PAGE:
Lightning strike kills tour guide, 36, in Rio de Janeiro

  • Tour guide Leilson de Souza was struck by lightning and killed in Rio de Janeiro
  • De Souza was leading hikers when they stopped by rocks in Tijuca National Park
  • The 36-year-old – who had been giving tours for 10 years – was declared dead

An experienced tour guide has been killed by a freak lightning strike in Brazil after he warned his group it would rain.

Leilson de Souza, 36, was leading hikers through a trail at Tijuca National Park lin Rio de Janeiro when he was he was jolted Sunday morning.

Karlla Araújo, 26, was recording a selfie video and showed the group standing on top of a large rock and de Souza pacing over another moments before he was struck.

A loud sound could be heard in the background as the woman screamed instantaneously before the video came to an end.

Leilson de Souza was killed by a lightning strike while he was leading a group of hikers through a trail in Rio de Janeiro on Sunday

Leilson de Souza was standing over a rock when he was struck by lightning at Tijuca National Park in Rio de Janeiro. He was declared dead on the scene

Karlla Araújo (pictured) was recording a video selfie in which her tour guide Leilson de Souza could be seen standing on a rock by himself moments before he was struck by lightning and killed

Araújo told Brazilian online news outlet G1 that de Souza told them that it was going to rain in the afternoon and that since the weather could change from an hour to the next that it would be ok for them to keep on hiking.

The group followed de Souza, who has been giving tours for 10 years, decided to take on the two-hour hike to the top of the peak when as it started to rain midway through their trek.

‘He asked if we wanted to continue and everyone decided, yes.’ Araújo said. ‘The guide said there was a chance to get out to the end and have a view in the sun.’

An air ambulance was dispatched to the site, but de Souza was dead by the time paramedics had arrived.

The hikers were escorted by one of Souza’s brothers, who is also taking a course to become a tour guide.

‘We were in total despair. I wanted to go down but at the same time I was afraid, because more lightning could strike,’ Araújo said.

De Souza enjoyed the sport of hiking and was studying environmental management in college.

Leilson de Souza had told hikers that there was a chance that it would rain during their trek through Tijuca National Park

A group of hikers' trek through Tijuca National Park ended in tragedy Sunday when their tour guide Leilson de Souza (top right) was killed by lightning

Leilson de Souza had ben giving tour guides to hikers in Rio de Janeiro for 10 years

One of his greatest feats was scaling up Dedo dec Deus, a 5,551-foot mountain at Serra dos Órgãos National Park in Rio de Janeiro, in June.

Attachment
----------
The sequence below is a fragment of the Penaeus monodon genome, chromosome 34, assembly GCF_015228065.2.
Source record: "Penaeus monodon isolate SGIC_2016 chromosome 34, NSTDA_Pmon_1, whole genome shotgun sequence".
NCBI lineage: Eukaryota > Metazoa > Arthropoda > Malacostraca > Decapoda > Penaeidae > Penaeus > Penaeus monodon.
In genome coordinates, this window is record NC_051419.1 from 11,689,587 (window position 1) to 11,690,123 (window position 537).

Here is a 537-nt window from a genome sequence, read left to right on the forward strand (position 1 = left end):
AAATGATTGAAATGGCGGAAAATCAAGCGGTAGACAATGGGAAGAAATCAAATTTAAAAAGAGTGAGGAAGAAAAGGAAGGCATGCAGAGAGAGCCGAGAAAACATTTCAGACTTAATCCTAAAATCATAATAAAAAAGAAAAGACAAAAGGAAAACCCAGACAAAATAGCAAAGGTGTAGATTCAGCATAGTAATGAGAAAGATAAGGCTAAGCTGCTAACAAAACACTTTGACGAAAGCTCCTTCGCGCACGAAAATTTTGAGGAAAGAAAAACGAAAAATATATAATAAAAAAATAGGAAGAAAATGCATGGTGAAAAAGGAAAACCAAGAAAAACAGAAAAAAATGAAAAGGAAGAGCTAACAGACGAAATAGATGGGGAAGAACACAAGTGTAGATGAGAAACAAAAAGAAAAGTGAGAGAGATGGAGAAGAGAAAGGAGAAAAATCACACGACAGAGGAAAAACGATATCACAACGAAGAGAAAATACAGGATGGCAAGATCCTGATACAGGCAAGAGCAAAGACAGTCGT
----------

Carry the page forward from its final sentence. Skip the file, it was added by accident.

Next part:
One of his siblings, Leonado Barros, told Brazilian outlet Globo that the family had trouble accepting de Souza had been killed by a lightning strike.

‘At the time, we didn’t believe it. But, with the way it happened, we would never have imagined it,’ he said. ‘We imagine dying anyway, passing away anyway, but by lightning, it’s complicated. 

‘He was an excellent person, he did everything for everyone, he was a guy who always wanted to take special people, elderly people, everything out on the trail. His business was mountaineering, it was nature.’t

Centers for Disease Control and Prevention (CDC) data shows that at least 40 million lightning strikes hit the ground in the United States each year.

The chances of being struck by lightning each year are less than one in a million, and at least 90 percent of the victims do survive.

National Weather Service data shows that in 2023, 13 people have been killed by lightning strikes in the United States, including three people in separate boating and swimming incidents.

Froilanis Rivas, a 34-year-old mother-of-two, was killed last Tuesday after she was struck by lightning on a beach in the town Barranquilla, Colombia. on 

The Venezuela native was standing near the show when she was jolted and crashed to the sand. Rivas went into cardiac arrest and was rushed to a local hospital, where doctors attempted to revive her before she was pronounced dead.

In September, a Mexican woman and a hammock seller were killed by lighting at a beach in Michoacán, Mexico.

Elvia de Jesús was walking behind her husband after they came out of the water when she and the seller, Felix Andres, were hit by a bolt of lightening on Maruata Beach. Both victims were pronounced dead on the scene.


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